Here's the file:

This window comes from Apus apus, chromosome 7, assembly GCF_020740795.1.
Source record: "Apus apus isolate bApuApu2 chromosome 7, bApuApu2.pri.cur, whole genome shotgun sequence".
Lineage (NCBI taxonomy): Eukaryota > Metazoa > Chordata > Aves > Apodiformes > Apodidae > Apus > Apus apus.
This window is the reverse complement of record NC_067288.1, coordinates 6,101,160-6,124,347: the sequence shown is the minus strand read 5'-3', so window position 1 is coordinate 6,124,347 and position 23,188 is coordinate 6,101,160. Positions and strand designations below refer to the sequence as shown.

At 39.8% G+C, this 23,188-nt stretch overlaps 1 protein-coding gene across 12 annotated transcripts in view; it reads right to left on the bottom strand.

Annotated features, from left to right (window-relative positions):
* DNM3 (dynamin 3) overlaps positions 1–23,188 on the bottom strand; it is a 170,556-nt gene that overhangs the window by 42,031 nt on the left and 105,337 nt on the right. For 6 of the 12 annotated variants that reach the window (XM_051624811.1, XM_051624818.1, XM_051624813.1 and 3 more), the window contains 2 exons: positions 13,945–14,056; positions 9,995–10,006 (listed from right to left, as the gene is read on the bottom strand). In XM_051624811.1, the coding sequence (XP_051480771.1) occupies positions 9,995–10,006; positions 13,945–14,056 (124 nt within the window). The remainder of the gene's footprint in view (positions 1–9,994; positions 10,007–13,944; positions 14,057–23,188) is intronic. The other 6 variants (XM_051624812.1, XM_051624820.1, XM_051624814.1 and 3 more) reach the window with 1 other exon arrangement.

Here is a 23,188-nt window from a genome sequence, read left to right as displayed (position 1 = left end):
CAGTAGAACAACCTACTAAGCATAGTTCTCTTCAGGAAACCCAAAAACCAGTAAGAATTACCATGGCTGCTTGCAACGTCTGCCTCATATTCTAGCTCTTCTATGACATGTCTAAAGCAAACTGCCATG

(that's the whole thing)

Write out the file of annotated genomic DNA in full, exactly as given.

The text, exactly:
This window comes from Apus apus, chromosome 7, assembly GCF_020740795.1.
Source record: "Apus apus isolate bApuApu2 chromosome 7, bApuApu2.pri.cur, whole genome shotgun sequence".
Lineage (NCBI taxonomy): Eukaryota > Metazoa > Chordata > Aves > Apodiformes > Apodidae > Apus > Apus apus.
This window is the reverse complement of record NC_067288.1, coordinates 6,101,160-6,124,347: the sequence shown is the minus strand read 5'-3', so window position 1 is coordinate 6,124,347 and position 23,188 is coordinate 6,101,160. Positions and strand designations below refer to the sequence as shown.

At 39.8% G+C, this 23,188-nt stretch overlaps 1 protein-coding gene across 12 annotated transcripts in view; it reads right to left on the bottom strand.

Annotated features, from left to right (window-relative positions):
* DNM3 (dynamin 3) overlaps positions 1–23,188 on the bottom strand; it is a 170,556-nt gene that overhangs the window by 42,031 nt on the left and 105,337 nt on the right. For 6 of the 12 annotated variants that reach the window (XM_051624811.1, XM_051624818.1, XM_051624813.1 and 3 more), the window contains 2 exons: positions 13,945–14,056; positions 9,995–10,006 (listed from right to left, as the gene is read on the bottom strand). In XM_051624811.1, the coding sequence (XP_051480771.1) occupies positions 9,995–10,006; positions 13,945–14,056 (124 nt within the window). The remainder of the gene's footprint in view (positions 1–9,994; positions 10,007–13,944; positions 14,057–23,188) is intronic. The other 6 variants (XM_051624812.1, XM_051624820.1, XM_051624814.1 and 3 more) reach the window with 1 other exon arrangement.

Here is a 23,188-nt window from a genome sequence, read left to right as displayed (position 1 = left end):
CAGTAGAACAACCTACTAAGCATAGTTCTCTTCAGGAAACCCAAAAACCAGTAAGAATTACCATGGCTGCTTGCAACGTCTGCCTCATATTCTAGCTCTTCTATGACATGTCTAAAGCAAACTGCCATG